Basic information on Alexander Nikolayevich Scriabin

The composer’s portrait taken in 1914 (photo:
© Memorial Museum of A. N. Scriabin, Moscow)


Alexander Nikolayevich Scriabin [1] (Moscow, 6 January 1872—Moscow, 27 April 1915) is a Russian composer and pianist who initially created a highly lyrical and idiosyncratic tonal language inspired by the music of Frédéric Chopin. Unlike the later Nikolai Roslavets and Arnold Schönberg, Scriabin developed a growing atonal system, which was in accordance with his idea of mysticism, preceding the Schönberg’s twelve-tone technique and other serial music. He can be considered the primary figure of Russian musical symbolism and the proclaimer of serialism.

Scriabin was born at the time when the Russian literary temperament was changing—a period known as the Silver Age of Russian Poetry. It was a movement that encompassed a number of strong artistic personalities of different worldviews (from mysticism and aestheticism to apocalypticism), and many artists of the time were also influenced by Marx’s and Nietzsche’s philosophies, by Helena Blavatsky’s theosophy, and by Rudolf Steiner’s anthroposophy. Poets and writers such as Alexander Blok, Konstantin Balmont, Boris Pasternak, Vladimir Mayakovsky and Vyacheslav Ivanov appeared, and it was in this spiritual surroundings that Scriabin developed his distinctive views on art and the meaning of human existence.

The family of Alexander Scriabin belonged to the Russian nobility. Scriabin inherited his musical talent from his mother, the pianist Lyubov Petrovna Scriabina (born Schetinina), who died when he was only one year old. After his wife’s death, Scriabin’s father Nikolai Alexandrovich completed his studies in Diplomacy and Oriental languages at the Moscow University, and he accepted a job at the Russian Embassy in Istanbul. He entrusted the upbringing of his son to his grandmothers and sister Lyubov Alexandrovna, who gave Scriabin first music lessons. In his early age, Scriabin also showed an exceptional talent for other branches of art, thus—besides playing the piano and composing—he also wrote poetry and was fascinated by dramatic art.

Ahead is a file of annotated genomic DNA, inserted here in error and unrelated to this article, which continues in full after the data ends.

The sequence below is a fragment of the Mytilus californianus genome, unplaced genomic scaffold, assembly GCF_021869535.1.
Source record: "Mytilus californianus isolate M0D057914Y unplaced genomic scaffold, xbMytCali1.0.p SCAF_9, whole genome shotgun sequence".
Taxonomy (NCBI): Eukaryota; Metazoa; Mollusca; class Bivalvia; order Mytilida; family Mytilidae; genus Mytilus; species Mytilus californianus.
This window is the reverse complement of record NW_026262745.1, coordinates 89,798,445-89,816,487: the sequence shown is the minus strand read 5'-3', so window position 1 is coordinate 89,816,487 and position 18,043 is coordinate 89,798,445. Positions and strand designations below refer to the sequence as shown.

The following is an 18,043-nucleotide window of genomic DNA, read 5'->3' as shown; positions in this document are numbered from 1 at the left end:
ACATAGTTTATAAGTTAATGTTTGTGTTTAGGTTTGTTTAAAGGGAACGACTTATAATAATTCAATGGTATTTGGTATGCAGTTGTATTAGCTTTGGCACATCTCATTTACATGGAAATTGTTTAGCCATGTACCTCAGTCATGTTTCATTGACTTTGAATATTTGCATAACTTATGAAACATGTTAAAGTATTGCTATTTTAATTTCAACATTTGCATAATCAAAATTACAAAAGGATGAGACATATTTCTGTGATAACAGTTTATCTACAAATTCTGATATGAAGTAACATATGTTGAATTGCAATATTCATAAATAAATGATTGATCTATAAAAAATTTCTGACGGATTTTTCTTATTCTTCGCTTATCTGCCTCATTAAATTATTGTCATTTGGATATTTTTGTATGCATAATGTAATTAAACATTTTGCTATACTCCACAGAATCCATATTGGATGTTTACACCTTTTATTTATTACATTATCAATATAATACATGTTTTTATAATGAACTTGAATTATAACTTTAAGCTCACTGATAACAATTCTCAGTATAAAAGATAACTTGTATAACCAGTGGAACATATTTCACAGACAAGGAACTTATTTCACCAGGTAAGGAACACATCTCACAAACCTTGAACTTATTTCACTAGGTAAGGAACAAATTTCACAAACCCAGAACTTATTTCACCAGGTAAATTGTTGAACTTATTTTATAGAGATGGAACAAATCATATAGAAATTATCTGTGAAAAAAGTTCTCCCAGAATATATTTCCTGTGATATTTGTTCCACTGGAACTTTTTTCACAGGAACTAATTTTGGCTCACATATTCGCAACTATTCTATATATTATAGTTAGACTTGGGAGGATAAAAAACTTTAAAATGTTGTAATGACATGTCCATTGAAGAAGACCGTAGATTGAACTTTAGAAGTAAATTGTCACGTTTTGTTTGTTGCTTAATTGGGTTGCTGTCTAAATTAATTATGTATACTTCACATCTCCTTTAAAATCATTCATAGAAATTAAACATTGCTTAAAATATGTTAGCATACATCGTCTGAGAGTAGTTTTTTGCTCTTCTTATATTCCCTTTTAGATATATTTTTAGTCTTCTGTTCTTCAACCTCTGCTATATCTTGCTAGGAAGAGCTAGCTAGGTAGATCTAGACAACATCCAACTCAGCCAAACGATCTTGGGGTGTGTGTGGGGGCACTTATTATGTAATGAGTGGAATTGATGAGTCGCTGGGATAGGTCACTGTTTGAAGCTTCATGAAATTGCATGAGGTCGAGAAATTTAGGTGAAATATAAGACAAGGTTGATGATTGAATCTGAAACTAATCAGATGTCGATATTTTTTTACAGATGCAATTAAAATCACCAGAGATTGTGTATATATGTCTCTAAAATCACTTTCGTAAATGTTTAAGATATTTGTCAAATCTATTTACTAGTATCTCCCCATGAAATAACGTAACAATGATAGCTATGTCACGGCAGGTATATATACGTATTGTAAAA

In 1882, Scriabin started attending private piano lessons with Georgy Eduardovich Konyus, and in the same year he was enlisted in the Second Moscow Cadet Corps. He was an outstanding talent, as later confirmed by Anton Rubinstein—the famous Russian pianist, composer and conductor who founded the St. Petersburg Conservatory in 1862. Scriabin’s musical development was in accordance with his romantic role models, and as a pianist he was known for refined interpretations rich in sonic color and dynamic range of nuances. From 1885 to 1888, he attended classes given by the famous Russian pianist and pedagogue Nikolai Zverev, and then at the Moscow Conservatory he began studying the piano with Vassily Safonov and composition with Sergei Taneyev. The study of the composition was later to be continued with Anton Arensky, but due to disagreements with the new professor Scriabin gave up his diploma. Nevertheless, in 1892 he graduated with the Little Gold Medal in piano performance. The same year, the Grand Gold Medal, awarded for composition, was won by Sergei Rachmaninoff.

In 1894, Mitrofan Belyayev, a Russian music publisher, started publishing Scriabin’s works, and from that moment on, the composer’s career was on the rise. Some of his most significant works have found their way to audiences, such as the Concerto for Piano and Orchestra Op. 20, Preludes Op. 11, Second and Third Piano Sonatas, as well as Fantasy Op. 28. He resided several times in Paris, where in 1896 he made his European debut at the Érard Hall. Almost a decade later in Switzerland he wrote his Fifth Piano Sonata Op. 53, rejecting the lyrical expression and gradually transforming himself into a modernist composer emancipated from the strict laws of classical harmony.